Abstract. In this paper, we convey the results of our digital fieldwork within the current mediascape (English) by examining online reactions to an important source of cultural influence: the news media’s depiction of older adult’s stress, the proposals offered to older adults to assist them in coping with the stress of living in the COVID-19 pandemic, and finally, the responses of online commentators to these proposals. A quasi-automated social network analysis of 3390 valid comments in seven major international news outlets (Jan-June 2020), revealed how older adults were generally resourceful and able to cope with COVID-19 stress. For many in this technology-using sample, information and communication technologies (ICTs) were important for staying informed, busy, and connected, but they were not the primary resources for coping. Although teleconferencing tools were praised for facilitating new forms of intergenerational connection during the lockdowns, they were considered temporary and inadequate substitutes for connection to family. Importantly, older adults objected to uncritical and patronizing assumptions about their ability to deal with stress, and to the promotion of ICTs as the most important coping strategy. Our findings underline the necessity of a critical and media-ecological approach to studying the affordances of new ICTs for older adults, which considers changing needs and contextual preferences of aging populations in adoption of de-stressing technologies.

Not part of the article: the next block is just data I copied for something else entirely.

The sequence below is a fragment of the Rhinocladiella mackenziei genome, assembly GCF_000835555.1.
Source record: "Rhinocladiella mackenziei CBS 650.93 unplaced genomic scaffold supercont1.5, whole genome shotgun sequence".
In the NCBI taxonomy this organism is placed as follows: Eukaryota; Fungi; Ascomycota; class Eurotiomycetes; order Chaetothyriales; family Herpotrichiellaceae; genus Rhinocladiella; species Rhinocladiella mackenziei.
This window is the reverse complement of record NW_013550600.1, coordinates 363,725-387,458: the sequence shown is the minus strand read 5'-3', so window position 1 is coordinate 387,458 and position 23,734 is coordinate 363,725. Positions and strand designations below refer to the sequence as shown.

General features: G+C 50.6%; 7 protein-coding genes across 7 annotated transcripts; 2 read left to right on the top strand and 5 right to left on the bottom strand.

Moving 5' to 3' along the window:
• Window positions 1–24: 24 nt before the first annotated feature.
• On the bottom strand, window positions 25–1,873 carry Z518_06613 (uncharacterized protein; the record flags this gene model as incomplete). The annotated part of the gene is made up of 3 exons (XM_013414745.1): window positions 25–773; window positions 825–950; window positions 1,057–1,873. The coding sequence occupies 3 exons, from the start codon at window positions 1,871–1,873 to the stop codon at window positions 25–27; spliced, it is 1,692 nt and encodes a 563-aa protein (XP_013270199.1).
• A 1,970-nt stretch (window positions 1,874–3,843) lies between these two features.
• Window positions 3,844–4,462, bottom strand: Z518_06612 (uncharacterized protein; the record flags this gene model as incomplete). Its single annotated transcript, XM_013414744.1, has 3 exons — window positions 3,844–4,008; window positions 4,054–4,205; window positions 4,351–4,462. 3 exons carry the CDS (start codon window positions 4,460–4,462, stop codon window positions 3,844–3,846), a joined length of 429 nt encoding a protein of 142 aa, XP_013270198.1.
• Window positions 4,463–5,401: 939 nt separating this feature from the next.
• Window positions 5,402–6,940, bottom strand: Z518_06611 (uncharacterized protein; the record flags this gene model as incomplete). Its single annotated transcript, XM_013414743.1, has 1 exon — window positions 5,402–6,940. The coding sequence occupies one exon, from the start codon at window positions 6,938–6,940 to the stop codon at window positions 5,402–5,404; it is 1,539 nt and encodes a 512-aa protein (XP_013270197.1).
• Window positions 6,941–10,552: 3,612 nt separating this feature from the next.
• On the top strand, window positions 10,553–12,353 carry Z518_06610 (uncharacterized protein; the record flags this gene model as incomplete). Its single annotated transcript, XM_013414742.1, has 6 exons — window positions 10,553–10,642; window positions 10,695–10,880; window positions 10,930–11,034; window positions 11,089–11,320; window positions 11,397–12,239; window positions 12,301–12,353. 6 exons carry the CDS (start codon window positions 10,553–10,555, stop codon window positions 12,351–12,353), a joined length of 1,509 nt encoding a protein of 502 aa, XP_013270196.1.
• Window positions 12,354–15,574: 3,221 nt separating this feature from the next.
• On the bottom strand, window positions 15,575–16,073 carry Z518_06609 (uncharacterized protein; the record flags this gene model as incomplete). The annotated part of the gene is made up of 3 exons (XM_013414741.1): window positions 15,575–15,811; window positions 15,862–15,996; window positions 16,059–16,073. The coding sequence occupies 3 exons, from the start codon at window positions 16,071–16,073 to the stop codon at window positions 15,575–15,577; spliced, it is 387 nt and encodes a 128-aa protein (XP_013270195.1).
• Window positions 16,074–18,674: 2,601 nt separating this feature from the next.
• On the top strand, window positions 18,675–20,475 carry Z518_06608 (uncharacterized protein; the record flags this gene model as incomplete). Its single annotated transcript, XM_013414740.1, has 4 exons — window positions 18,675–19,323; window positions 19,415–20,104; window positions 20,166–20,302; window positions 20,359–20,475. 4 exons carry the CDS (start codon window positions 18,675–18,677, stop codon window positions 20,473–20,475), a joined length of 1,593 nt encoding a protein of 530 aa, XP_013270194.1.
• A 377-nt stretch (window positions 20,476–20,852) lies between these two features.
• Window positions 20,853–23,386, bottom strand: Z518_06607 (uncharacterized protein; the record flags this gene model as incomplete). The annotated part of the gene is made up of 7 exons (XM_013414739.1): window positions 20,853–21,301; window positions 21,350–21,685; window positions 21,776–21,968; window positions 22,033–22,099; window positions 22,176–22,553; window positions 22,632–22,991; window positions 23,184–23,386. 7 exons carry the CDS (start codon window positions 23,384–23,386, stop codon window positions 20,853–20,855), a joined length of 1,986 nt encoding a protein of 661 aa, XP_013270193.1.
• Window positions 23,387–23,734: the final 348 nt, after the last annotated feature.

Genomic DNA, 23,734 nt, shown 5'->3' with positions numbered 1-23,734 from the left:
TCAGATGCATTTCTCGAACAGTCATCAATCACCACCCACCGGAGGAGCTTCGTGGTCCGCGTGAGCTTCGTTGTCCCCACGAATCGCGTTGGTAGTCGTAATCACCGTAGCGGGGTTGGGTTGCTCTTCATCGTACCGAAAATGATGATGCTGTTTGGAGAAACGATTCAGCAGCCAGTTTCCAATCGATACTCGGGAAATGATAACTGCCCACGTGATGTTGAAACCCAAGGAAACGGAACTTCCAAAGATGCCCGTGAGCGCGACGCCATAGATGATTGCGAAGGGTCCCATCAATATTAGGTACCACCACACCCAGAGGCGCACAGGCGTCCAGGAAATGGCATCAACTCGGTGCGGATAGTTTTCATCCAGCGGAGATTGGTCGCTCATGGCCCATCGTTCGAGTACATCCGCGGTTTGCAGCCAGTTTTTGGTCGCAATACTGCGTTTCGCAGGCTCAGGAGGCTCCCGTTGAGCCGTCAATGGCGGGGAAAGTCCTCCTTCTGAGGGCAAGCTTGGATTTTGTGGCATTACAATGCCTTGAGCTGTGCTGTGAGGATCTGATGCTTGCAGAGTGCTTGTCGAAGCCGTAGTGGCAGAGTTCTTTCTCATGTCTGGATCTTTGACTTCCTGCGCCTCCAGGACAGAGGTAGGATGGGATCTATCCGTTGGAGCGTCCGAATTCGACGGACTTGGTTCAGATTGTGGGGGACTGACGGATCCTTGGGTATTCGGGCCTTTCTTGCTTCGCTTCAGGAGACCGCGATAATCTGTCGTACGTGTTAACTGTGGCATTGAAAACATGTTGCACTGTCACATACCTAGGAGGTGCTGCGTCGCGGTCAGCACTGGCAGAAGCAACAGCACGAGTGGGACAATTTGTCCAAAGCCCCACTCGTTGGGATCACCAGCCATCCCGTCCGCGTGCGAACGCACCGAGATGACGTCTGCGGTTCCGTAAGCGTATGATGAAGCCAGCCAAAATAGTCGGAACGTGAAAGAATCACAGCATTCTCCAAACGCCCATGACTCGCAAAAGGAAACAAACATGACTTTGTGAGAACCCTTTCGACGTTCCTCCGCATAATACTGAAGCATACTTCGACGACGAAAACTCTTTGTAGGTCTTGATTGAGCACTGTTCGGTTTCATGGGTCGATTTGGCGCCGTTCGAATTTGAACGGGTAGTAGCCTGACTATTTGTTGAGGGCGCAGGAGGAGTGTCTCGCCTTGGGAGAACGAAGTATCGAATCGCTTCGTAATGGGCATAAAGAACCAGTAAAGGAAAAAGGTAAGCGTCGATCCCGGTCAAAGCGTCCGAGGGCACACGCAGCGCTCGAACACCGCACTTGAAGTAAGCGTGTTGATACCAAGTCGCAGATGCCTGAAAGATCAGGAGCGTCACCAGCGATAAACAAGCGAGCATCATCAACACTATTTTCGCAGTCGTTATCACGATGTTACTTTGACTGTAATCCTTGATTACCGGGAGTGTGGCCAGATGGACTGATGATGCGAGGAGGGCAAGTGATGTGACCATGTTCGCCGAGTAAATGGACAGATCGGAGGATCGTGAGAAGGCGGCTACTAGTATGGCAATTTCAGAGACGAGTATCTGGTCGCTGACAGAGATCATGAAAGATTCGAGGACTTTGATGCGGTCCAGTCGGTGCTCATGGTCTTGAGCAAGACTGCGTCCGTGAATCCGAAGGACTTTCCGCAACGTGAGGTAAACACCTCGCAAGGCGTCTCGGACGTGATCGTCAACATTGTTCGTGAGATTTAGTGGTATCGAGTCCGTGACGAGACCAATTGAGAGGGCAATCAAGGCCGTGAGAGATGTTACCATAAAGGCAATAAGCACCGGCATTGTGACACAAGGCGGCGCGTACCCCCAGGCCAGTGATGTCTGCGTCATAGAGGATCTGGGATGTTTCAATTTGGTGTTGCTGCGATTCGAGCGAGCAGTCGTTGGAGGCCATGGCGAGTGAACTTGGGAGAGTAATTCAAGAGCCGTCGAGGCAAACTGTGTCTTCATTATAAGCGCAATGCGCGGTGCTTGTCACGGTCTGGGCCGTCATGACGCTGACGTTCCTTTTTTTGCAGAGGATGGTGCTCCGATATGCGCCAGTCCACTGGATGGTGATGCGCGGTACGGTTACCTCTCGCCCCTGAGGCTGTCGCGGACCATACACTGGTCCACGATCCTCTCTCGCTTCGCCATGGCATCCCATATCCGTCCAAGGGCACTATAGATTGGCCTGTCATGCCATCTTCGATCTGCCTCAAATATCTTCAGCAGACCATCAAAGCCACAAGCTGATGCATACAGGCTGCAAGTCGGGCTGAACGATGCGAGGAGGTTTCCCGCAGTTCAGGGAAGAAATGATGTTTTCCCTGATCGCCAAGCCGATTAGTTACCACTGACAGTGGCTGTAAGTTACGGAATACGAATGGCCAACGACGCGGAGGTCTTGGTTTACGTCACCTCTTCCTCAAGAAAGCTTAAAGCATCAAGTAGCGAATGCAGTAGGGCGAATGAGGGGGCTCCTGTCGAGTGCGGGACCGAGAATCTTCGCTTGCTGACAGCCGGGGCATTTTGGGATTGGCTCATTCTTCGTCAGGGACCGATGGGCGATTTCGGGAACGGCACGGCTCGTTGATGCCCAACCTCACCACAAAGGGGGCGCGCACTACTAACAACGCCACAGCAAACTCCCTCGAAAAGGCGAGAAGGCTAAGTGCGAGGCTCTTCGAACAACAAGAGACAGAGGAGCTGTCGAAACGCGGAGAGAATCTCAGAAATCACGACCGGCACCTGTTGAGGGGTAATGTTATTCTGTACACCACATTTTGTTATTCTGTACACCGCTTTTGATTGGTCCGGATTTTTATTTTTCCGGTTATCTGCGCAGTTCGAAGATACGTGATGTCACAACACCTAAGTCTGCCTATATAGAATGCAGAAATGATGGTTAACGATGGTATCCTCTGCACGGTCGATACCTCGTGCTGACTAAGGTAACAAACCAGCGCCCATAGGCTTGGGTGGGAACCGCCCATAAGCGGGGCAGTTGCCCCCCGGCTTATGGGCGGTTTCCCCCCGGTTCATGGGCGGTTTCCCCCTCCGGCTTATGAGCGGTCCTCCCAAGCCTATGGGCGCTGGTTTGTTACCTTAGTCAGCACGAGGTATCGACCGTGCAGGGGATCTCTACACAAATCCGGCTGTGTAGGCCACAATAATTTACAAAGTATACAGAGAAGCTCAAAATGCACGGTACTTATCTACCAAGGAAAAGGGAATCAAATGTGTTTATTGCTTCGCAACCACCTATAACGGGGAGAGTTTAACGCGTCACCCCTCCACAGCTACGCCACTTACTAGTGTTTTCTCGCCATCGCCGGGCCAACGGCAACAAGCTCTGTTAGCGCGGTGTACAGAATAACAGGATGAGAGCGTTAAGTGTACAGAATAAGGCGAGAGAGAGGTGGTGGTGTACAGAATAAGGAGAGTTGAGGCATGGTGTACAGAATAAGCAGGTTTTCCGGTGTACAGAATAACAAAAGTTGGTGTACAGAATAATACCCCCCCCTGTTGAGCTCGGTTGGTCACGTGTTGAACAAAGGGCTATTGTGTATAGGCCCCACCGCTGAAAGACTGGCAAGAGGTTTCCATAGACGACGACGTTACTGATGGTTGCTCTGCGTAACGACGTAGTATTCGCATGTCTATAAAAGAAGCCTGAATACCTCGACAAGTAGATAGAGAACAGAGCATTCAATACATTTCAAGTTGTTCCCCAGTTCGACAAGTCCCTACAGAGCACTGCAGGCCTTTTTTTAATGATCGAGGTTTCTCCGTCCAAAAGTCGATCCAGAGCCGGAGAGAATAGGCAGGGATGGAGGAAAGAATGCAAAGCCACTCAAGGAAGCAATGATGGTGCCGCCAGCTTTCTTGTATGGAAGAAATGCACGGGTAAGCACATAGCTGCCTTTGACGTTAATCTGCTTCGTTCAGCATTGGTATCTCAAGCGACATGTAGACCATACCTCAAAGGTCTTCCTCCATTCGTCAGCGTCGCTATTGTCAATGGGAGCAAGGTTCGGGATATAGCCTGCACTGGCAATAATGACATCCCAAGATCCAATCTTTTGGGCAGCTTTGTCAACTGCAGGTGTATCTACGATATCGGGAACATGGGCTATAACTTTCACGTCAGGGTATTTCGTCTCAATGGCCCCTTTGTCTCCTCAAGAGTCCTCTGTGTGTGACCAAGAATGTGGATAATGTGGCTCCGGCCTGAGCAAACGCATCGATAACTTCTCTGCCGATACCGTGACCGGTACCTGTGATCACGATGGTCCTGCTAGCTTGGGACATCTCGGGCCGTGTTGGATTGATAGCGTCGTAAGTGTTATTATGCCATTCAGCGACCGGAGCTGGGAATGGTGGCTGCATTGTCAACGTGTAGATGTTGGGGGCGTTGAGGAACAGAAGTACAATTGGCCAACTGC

To cite this article: Khalili-Mahani, N., Sawchuk, K., Elbaz, S., Hebblethwaite, S., Timm-Bottos, J. (2022). A Social-Media Study of the Older Adults Coping with the COVID-19 Stress by Information and Communication Technologies. In: Gao, Q., Zhou, J. (eds) Human Aspects of IT for the Aged Population. Design, Interaction and Technology Acceptance. HCII 2022. Lecture Notes in Computer Science, vol 13330. Springer, Cham. https://doi.org/10.1007/978-3-031-05581-2_26